John (Part 12): The Royal Official (Ch 4:43 – 4:54)

02/17/2014 06:21

We must recall that the incident at the well was in the middle of Jesus’ journey back to Galilee. We learned at the beginning of chapter 4 that Jesus intended to avoid confrontation with the Jewish leaders because his ministry was not yet over (his “hour” had not yet come). So, he was headed to his own country—a greater distance from Jerusalem and an area controlled by Herod Antipas and not (so much) by the Jerusalem Jews. He had met the Samaritan woman in Sychar along his route. Verse 43 tells us that he spent two days there before continuing on to Galilee.

John then informs us that Jesus had said a prophet has no honor in his own country. This was a saying or proverb of the day, and we can certainly understand it. We have a similar saying: familiarity breeds contempt. All three Synoptics record the event of Jesus speaking this proverb (Mt 13:54-58; Mk 6:1-6a; Lk 4:16-30). All three mention that Jesus said this in his hometown (Nazareth). So there is no doubt that the reference is to Galilee and not Judea (as some have supposed). The reason some commentators have supposed Judea is because of John’s following verse. After just mentioning that a prophet has no honor in his own country, John tells us in verse 45 that the Galileans “welcomed Him because they had seen everything He did in Jerusalem during the festival.” Dishonor? How so? They seem to welcome him! Here is another example of John’s narrative disconnect that requires us to pause and meditate. Note that at this point Jesus is not speaking the proverb; John inserts it in the narrative intentionally, and so we must discover why.

The Galileans welcome Jesus, happily expecting to see a miracle. This happy welcome is what has driven some commentators to opt for Judea as John’s reference to “own country.” But depicting honor by the welcome is not John’s intent. Verses 43 through 45 are transition verses intended to draw a contrast between the Samaritans that Jesus had just left and the Galileans to whom he had just come.

The Samaritans were strangers. Jesus performed no miracles before their eyes. He simply claimed Messiahship, and they listened to his words and believed. They met the man, and their conclusion was that he “really [was] the Savior of the world” (4:42b). On the other hand, the Galileans, who had seen his signs in Jerusalem (4:45b), clamored about him with not one word by John confirming a change of heart, belief in messiahship, or honor as the Son of God. They sought a sign. As we move into the story, we find this disheartening to Jesus. Amid the crowds, as the royal official pleads with him, Jesus complained about their interest merely in “signs and wonders” (4:48).

This contrast is what prompts John to offer the commentary that a prophet is without honor in his own country. A warm welcome in anticipation of seeing wonders performed did not equate to honoring Jesus. Consider that Jesus is the true Son of God—the Word made flesh—come to offer his very life in sacrifice for the sin chasm fixed between God and humankind. Recognition, appreciation, gratitude, and embrace of that would be honoring. Offering welcome merely so as to be thrilled by marvels actually denigrated Jesus; it did not honor him. John emphasizes the lack of regard for the worth of our Lord by showing the Galileans’ lust for self-gratifying titillation.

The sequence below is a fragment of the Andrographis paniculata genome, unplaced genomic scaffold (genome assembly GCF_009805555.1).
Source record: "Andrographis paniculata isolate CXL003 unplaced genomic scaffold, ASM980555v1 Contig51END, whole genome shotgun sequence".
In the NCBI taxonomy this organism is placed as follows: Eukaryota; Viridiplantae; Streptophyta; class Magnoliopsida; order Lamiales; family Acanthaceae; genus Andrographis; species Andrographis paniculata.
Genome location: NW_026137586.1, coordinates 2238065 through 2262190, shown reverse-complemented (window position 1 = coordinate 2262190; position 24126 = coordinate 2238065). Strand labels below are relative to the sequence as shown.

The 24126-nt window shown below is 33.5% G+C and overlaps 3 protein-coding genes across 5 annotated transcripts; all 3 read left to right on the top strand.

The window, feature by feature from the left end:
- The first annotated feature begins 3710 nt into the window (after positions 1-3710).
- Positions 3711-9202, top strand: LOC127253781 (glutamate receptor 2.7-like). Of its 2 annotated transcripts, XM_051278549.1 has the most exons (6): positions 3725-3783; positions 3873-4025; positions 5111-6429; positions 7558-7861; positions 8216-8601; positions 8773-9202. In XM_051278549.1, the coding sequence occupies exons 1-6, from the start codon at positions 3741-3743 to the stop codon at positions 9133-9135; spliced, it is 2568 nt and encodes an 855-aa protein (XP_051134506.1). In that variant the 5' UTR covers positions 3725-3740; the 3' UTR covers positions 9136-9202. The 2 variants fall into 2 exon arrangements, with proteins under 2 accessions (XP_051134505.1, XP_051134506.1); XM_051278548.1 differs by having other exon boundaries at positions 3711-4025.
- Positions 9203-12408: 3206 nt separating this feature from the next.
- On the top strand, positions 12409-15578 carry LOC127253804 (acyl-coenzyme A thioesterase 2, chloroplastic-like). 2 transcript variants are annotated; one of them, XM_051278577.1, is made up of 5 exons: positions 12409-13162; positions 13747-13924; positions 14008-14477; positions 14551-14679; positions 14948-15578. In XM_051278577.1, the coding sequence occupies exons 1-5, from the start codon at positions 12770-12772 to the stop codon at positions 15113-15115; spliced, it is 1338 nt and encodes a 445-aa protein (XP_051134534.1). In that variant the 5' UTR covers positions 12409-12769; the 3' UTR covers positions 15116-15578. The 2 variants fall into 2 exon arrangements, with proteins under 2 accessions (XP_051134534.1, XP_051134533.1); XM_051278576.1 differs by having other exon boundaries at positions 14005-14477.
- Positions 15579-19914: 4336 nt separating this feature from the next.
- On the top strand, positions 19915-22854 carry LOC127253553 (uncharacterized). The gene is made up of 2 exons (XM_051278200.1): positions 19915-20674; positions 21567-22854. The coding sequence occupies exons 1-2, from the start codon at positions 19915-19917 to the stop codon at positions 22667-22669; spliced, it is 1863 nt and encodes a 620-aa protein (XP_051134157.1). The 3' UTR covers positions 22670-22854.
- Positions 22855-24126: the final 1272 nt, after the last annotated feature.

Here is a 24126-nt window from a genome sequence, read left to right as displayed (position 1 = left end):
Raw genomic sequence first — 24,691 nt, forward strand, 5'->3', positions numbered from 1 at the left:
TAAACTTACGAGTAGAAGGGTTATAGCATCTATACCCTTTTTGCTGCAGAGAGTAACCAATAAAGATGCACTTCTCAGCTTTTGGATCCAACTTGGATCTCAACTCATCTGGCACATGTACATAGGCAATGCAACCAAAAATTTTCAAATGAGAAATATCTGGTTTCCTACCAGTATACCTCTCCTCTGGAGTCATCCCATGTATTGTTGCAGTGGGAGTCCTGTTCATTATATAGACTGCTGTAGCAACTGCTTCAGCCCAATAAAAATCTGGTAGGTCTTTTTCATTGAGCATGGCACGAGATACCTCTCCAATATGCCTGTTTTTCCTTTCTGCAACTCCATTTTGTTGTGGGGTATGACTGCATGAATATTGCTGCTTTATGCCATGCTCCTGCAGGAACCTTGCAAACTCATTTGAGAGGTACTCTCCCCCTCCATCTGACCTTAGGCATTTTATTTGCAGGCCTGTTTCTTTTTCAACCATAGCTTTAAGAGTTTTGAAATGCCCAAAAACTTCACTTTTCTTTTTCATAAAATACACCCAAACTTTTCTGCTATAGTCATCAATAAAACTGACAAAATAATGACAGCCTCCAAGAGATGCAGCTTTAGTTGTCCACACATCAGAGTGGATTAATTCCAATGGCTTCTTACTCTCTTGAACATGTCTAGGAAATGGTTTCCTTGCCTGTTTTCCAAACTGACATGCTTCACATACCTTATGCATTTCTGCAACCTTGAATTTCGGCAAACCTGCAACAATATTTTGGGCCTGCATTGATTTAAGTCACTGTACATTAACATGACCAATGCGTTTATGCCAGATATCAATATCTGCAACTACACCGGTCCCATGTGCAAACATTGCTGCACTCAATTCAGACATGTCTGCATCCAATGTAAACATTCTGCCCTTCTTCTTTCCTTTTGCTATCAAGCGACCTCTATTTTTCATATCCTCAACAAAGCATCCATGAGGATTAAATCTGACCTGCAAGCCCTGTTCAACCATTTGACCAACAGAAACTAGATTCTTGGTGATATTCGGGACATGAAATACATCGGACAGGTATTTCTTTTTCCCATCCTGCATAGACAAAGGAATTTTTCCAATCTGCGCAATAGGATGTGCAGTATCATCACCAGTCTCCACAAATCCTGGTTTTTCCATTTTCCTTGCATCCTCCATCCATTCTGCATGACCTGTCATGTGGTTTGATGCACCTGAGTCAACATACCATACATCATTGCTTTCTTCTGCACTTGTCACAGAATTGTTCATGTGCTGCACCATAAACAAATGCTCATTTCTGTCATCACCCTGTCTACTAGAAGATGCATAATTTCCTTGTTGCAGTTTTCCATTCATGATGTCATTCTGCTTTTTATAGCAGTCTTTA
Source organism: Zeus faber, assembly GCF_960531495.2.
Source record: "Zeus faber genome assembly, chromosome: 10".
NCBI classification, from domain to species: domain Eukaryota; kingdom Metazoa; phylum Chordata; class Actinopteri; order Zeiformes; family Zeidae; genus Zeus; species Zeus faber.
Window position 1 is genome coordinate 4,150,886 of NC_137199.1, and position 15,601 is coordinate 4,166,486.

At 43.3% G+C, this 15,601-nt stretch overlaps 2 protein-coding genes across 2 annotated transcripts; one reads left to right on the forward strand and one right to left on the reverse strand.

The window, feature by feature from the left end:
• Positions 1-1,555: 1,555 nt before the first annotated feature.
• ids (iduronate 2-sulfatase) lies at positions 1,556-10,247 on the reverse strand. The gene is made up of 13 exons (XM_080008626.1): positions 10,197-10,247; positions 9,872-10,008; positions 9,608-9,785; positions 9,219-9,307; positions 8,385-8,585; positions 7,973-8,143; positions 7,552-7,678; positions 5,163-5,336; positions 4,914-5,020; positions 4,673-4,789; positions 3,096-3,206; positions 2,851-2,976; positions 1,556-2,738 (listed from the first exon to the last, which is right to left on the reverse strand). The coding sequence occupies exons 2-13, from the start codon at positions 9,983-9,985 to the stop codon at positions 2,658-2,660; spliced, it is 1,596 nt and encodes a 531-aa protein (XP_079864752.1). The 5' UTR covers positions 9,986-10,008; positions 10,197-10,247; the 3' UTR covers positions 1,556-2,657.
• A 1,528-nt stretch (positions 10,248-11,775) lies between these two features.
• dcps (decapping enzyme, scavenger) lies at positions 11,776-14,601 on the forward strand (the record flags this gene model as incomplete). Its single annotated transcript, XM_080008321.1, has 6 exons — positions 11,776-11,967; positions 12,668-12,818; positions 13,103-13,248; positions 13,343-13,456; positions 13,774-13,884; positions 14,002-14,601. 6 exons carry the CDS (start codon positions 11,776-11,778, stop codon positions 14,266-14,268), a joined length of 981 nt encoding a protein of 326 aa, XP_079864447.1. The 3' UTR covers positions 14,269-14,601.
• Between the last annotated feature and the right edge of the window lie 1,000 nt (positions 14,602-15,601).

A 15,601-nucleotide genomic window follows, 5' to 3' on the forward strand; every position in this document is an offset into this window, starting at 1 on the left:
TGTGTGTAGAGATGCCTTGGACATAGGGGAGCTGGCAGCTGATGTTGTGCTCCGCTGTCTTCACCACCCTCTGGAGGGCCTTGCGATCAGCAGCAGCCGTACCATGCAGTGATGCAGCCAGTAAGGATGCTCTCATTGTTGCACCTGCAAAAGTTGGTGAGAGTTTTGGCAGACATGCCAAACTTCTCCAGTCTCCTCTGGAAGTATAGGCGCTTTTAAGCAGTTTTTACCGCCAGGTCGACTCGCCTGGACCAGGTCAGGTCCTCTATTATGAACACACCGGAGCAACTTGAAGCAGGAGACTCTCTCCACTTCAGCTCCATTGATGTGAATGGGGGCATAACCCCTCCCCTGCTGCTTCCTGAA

The end of this segment on the royal official—verse 54—mentions that it is the second miracle performed by Jesus in Galilee. This is not meant as a statement of chronology. Misunderstanding the intent as emphasis on miracles has prompted some commentators to attempt an outline of the book (or at least the first 12 chapters) based on a series of signs, numbering them all. But John nowhere else assigned numbers to the signs. The only such references are for the first Cana sign in 2:11 and here with the second Cana sign (4:54). To go beyond these two, then, misses the point. John is linking these two signs. He is telling us, in our consideration of this sign, to call to mind the activity and lessons of the first sign for they are similar.

The storyline begins in verse 46. The son of a royal official was sick at Capernaum. We are not told whether this royal official was a Jew or Gentile. He could have been either for John’s purpose. Remember that the royalty of this area—Galilee—is connected with Herod Antipas. Antipas cared little for Jewish orthodoxy or orthopraxy. He was thoroughly Hellenized, and as such would hire Jews or Gentiles to oversee his operations. Therefore, when looking at this particular royal official, whether he was Jew or Gentile did not matter. As a Jew he would be thoroughly Hellenized as well. And, significantly, the more orthodox Jews of the area would treat a Hellenized Jew with as much or more disdain as they would a Gentile.